Matthew Hickerson and his eldest daughter, Sarah, commute together on...

Matthew Hickerson and his eldest daughter, Sarah, commute together on the Long Island Rail Road in June 2019.  Credit: Hickerson Family Photo

When I left my midtown office on the evening of March 12, 2020, I said good night to the security guard at the front desk and muttered something about not being sure when I would see him again. Now, two years later, I have been back to the office exactly once since then.

That has meant that, after more than 25 years of commuting to work on the Long Island Rail Road, I’ve been on a two-year forced LIRR respite. And I don’t mind it one bit.

I’ve never been one of those full-time LIRR haters — too much negative energy. If you have to do it every day, you better come to grips with the commute or it will drive you crazy.

On its best days, the LIRR can be tolerable. My train is normally waiting at Huntington Station when I arrive, and a seat is easy to find. I crack open my iPad and read the daily newspapers, sipping coffee. An hour later, I arrive at Penn Station, escape as fast as I can and make the short, 15-minute walk to the office.

On other days, the ride presents challenges: loud talkers and phone conversations, smelly egg sandwiches, tasks normally reserved for one’s home done right out in public (toenail clipping, makeup applications and worse), bare feet on seats, drunken and disorderly passengers, and other bad behaviors that fail to acknowledge the presence of other humans.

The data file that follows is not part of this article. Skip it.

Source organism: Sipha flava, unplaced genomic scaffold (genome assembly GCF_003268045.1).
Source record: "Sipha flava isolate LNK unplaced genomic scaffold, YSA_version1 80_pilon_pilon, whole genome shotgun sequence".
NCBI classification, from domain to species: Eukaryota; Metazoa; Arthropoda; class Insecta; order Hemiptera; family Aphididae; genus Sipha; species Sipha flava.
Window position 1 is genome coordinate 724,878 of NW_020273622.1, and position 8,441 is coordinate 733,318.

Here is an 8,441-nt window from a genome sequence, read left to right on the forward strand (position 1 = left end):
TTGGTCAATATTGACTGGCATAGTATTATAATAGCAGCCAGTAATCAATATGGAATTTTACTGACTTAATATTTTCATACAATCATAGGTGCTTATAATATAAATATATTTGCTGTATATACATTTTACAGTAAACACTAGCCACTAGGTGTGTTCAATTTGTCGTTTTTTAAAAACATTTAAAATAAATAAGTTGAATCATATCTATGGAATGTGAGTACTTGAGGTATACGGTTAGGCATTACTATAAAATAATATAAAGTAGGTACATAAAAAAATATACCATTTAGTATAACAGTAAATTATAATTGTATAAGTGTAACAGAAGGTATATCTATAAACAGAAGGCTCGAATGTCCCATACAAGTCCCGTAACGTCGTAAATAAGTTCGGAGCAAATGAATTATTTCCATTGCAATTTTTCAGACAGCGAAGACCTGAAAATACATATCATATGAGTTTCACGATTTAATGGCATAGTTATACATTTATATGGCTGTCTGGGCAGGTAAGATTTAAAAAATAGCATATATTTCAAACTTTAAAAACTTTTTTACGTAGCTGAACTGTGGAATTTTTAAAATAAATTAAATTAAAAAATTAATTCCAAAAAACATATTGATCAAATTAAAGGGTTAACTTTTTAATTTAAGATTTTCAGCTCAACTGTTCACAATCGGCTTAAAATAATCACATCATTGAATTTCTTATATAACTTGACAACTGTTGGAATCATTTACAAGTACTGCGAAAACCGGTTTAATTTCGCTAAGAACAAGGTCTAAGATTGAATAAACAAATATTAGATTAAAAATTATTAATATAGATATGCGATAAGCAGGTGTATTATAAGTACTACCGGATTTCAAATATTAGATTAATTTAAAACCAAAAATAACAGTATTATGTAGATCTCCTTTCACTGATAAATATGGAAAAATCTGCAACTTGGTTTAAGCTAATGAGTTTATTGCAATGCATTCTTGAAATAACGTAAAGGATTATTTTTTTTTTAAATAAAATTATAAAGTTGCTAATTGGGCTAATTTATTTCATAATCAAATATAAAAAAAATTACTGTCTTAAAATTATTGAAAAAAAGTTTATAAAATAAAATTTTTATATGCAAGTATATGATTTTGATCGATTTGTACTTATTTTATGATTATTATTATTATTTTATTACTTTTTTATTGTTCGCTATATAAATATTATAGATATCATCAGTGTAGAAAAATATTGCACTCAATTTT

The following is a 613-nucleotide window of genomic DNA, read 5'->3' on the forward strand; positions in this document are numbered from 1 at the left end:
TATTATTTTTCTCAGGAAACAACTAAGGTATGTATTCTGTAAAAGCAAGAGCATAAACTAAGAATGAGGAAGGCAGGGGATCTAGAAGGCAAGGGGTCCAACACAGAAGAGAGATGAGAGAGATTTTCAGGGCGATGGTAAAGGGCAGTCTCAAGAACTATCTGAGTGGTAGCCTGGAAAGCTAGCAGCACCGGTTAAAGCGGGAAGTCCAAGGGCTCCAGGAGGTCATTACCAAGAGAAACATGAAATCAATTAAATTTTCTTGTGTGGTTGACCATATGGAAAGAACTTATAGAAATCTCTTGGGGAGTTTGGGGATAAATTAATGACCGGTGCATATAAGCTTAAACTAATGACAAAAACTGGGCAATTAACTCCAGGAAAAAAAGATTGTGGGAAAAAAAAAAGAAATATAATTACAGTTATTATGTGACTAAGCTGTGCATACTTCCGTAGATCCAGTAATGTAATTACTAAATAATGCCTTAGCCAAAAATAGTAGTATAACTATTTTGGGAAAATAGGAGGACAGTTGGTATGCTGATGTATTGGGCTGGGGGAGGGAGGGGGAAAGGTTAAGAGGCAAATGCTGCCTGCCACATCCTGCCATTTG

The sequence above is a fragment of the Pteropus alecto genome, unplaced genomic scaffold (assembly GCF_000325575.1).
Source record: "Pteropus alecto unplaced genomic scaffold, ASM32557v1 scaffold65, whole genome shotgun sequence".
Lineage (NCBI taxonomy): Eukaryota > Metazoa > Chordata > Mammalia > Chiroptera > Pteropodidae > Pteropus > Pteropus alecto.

And at its worst, one must deal with breakdowns and "signal troubles" that cause hours of delays, the ever-unhelpful LIRR announcements that provide no clear directions to get home, and the always-fun, overcrowded Penn Station.

Ah, Penn Station. Let’s not forget that part of the commute. I’ve seen many ups and downs of its physical state, including lack of heating and cooling and rampant homelessness. Its present condition is the worst in my memory. Construction has rendered it even more cramped and claustrophobic. Penn Station is an embarrassment to New York City. I suppose someday it will finally improve, but that’s not likely during my commuting days.

Expressway essay reader Matthew Hickerson, who wrote about the end...

Expressway essay reader Matthew Hickerson, who wrote about the end of daily trips on the LIRR. Credit: CFA Institute Photo

And the LIRR’s plans to go into Grand Central Station? Maybe it will finally occur in 2022. And don’t be fooled by the cheery stories about the new Moynihan Train Hall. It’s done almost nothing for LIRR commuters.

Without the LIRR commute, I’ve regained three hours every workday. I can ease into my work at home after getting in some exercise. I did so much during the pandemic, I ended up in physical therapy after overdoing the rowing machine -- and my dog, Lilah, a chocolate Lab, now limps from so much walking. But when I close my laptop at the end of the day, that’s it. I’m already home.

I realize how fortunate I am to have been able to stop riding the LIRR and work from home with little interruption or risk to my health. My admiration goes to everyone who had no choice and had to still travel to work during this pandemic.

When life returns to "normal," I will no longer be a daily LIRR commuter. My employer has been gracious and flexible in its approach; mostly remote working will be the new reality. For me, that means I am done with the daily commuting grind and LIRR monthly tickets (at more than $350 a month, no less). So when I get down about the state of the world because of the pandemic, I remind myself: You do not have to ride the LIRR today. And that’s a big upside.

Reader Matthew Hickerson lives in Huntington.

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